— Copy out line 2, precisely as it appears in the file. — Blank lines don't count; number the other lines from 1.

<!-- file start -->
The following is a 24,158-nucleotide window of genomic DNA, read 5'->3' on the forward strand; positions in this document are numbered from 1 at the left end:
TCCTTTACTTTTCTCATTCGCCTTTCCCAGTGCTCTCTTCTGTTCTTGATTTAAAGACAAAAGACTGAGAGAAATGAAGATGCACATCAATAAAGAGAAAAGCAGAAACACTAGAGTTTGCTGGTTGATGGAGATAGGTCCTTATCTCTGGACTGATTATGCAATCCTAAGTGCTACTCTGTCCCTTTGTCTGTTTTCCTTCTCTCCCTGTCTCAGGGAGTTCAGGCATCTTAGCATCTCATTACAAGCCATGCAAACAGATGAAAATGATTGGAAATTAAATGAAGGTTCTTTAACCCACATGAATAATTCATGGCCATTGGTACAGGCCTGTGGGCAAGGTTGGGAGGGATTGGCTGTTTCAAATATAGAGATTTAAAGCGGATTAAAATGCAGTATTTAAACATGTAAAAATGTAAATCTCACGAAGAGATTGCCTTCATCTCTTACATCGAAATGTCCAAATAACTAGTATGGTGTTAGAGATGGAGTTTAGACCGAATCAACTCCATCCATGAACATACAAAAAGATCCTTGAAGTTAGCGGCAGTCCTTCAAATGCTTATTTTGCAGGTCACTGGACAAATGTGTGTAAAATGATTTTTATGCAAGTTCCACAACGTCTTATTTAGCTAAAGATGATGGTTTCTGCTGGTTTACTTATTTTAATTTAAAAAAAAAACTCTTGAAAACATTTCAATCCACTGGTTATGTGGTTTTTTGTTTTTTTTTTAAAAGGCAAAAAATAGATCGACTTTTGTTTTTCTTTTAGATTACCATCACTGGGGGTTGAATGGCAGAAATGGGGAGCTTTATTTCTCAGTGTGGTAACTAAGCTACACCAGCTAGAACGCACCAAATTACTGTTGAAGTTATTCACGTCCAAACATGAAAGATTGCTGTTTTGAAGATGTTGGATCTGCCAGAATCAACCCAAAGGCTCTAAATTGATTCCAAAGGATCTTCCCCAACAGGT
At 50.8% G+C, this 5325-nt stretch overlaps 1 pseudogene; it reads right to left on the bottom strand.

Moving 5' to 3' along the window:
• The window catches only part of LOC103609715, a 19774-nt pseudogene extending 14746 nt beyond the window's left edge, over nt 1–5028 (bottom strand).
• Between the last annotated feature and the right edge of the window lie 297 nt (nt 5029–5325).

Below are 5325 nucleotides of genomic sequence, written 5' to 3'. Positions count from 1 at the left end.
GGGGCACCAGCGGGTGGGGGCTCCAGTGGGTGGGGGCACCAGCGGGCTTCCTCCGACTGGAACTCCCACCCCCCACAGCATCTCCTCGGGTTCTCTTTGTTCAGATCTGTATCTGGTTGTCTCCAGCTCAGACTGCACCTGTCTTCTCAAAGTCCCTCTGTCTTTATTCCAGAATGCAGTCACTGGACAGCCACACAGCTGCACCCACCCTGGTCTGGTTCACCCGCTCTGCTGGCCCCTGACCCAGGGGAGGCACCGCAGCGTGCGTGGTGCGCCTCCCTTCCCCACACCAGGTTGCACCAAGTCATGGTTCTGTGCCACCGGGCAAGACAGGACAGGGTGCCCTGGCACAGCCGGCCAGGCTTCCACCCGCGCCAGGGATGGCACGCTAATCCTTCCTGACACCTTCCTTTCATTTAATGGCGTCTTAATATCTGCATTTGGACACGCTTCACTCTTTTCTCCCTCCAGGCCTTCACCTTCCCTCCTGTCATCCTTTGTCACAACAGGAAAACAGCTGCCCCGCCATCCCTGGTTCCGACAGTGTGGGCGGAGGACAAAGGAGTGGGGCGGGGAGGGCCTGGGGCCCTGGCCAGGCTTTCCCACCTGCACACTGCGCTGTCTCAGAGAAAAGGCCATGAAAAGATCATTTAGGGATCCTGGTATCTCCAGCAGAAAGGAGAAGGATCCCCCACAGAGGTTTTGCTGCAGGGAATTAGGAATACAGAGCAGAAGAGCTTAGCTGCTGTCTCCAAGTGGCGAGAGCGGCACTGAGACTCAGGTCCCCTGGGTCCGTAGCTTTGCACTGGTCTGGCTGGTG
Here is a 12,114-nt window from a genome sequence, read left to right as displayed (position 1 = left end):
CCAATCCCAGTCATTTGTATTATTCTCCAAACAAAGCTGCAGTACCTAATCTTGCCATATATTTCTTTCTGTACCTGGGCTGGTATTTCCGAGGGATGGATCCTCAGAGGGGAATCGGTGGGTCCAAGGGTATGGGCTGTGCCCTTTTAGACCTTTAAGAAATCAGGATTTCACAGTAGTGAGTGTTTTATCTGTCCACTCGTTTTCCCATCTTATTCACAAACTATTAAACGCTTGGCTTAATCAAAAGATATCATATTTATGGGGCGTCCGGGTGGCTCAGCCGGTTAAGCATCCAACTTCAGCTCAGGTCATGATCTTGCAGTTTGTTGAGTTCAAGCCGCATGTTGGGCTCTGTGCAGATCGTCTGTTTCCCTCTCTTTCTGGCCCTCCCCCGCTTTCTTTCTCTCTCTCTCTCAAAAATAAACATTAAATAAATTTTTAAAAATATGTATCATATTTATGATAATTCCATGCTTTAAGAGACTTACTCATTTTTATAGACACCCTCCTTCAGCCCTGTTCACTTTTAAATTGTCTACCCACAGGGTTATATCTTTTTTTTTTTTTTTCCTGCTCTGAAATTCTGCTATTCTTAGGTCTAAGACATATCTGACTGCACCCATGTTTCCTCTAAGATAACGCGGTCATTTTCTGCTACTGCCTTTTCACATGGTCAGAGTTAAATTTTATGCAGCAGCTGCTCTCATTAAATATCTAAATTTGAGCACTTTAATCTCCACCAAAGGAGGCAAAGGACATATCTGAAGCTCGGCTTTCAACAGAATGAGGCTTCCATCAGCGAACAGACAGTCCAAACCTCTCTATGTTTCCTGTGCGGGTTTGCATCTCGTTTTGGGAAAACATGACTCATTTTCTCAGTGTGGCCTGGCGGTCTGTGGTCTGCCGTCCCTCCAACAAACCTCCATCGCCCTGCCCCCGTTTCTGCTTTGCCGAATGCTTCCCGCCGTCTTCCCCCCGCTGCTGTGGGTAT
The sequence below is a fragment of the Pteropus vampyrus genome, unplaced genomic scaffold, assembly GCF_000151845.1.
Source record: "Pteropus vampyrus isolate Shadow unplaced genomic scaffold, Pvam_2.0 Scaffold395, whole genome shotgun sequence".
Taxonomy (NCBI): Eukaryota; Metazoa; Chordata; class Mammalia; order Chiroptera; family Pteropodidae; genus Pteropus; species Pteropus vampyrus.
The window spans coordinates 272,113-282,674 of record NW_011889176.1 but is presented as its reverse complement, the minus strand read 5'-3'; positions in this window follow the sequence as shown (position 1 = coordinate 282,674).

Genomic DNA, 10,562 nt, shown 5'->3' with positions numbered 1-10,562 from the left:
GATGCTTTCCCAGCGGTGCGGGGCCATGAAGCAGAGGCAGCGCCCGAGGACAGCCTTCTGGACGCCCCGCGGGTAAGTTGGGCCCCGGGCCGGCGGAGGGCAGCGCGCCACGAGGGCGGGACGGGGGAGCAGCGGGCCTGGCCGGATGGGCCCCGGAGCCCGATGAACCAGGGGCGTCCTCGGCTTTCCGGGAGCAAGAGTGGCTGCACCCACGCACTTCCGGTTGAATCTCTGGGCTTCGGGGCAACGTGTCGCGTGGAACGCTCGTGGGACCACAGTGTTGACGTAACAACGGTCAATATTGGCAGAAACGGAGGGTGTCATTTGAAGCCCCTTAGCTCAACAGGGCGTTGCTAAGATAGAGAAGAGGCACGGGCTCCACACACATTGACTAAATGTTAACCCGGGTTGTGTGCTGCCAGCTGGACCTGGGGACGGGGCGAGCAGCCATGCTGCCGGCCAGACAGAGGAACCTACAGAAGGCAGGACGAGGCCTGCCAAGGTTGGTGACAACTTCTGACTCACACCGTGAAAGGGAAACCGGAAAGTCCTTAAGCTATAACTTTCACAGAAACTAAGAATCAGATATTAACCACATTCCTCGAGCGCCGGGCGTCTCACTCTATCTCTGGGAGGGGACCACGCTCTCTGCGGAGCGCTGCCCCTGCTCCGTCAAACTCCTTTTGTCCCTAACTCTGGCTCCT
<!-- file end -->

TCCTTTACTTTTCTCATTCGCCTTTCCCAGTGCTCTCTTCTGTTCTTGATTTAAAGACAAAAGACTGAGAGAAATGAAGATGCACATCAATAAAGAGAAAAGCAGAAACACTAGAGTTTGCTGGTTGATGGAGATAGGTCCTTATCTCTGGACTGATTATGCAATCCTAAGTGCTACTCTGTCCCTTTGTCTGTTTTCCTTCTCTCCCTGTCTCAGGGAGTTCAGGCATCTTAGCATCTCATTACAAGCCATGCAAACAGATGAAAATGATTGGAAATTAAATGAAGGTTCTTTAACCCACATGAATAATTCATGGCCATTGGTACAGGCCTGTGGGCAAGGTTGGGAGGGATTGGCTGTTTCAAATATAGAGATTTAAAGCGGATTAAAATGCAGTATTTAAACATGTAAAAATGTAAATCTCACGAAGAGATTGCCTTCATCTCTTACATCGAAATGTCCAAATAACTAGTATGGTGTTAGAGATGGAGTTTAGACCGAATCAACTCCATCCATGAACATACAAAAAGATCCTTGAAGTTAGCGGCAGTCCTTCAAATGCTTATTTTGCAGGTCACTGGACAAATGTGTGTAAAATGATTTTTATGCAAGTTCCACAACGTCTTATTTAGCTAAAGATGATGGTTTCTGCTGGTTTACTTATTTTAATTTAAAAAAAAAACTCTTGAAAACATTTCAATCCACTGGTTATGTGGTTTTTTGTTTTTTTTTTAAAAGGCAAAAAATAGATCGACTTTTGTTTTTCTTTTAGATTACCATCACTGGGGGTTGAATGGCAGAAATGGGGAGCTTTATTTCTCAGTGTGGTAACTAAGCTACACCAGCTAGAACGCACCAAATTACTGTTGAAGTTATTCACGTCCAAACATGAAAGATTGCTGTTTTGAAGATGTTGGATCTGCCAGAATCAACCCAAAGGCTCTAAATTGATTCCAAAGGATCTTCCCCAACAGGT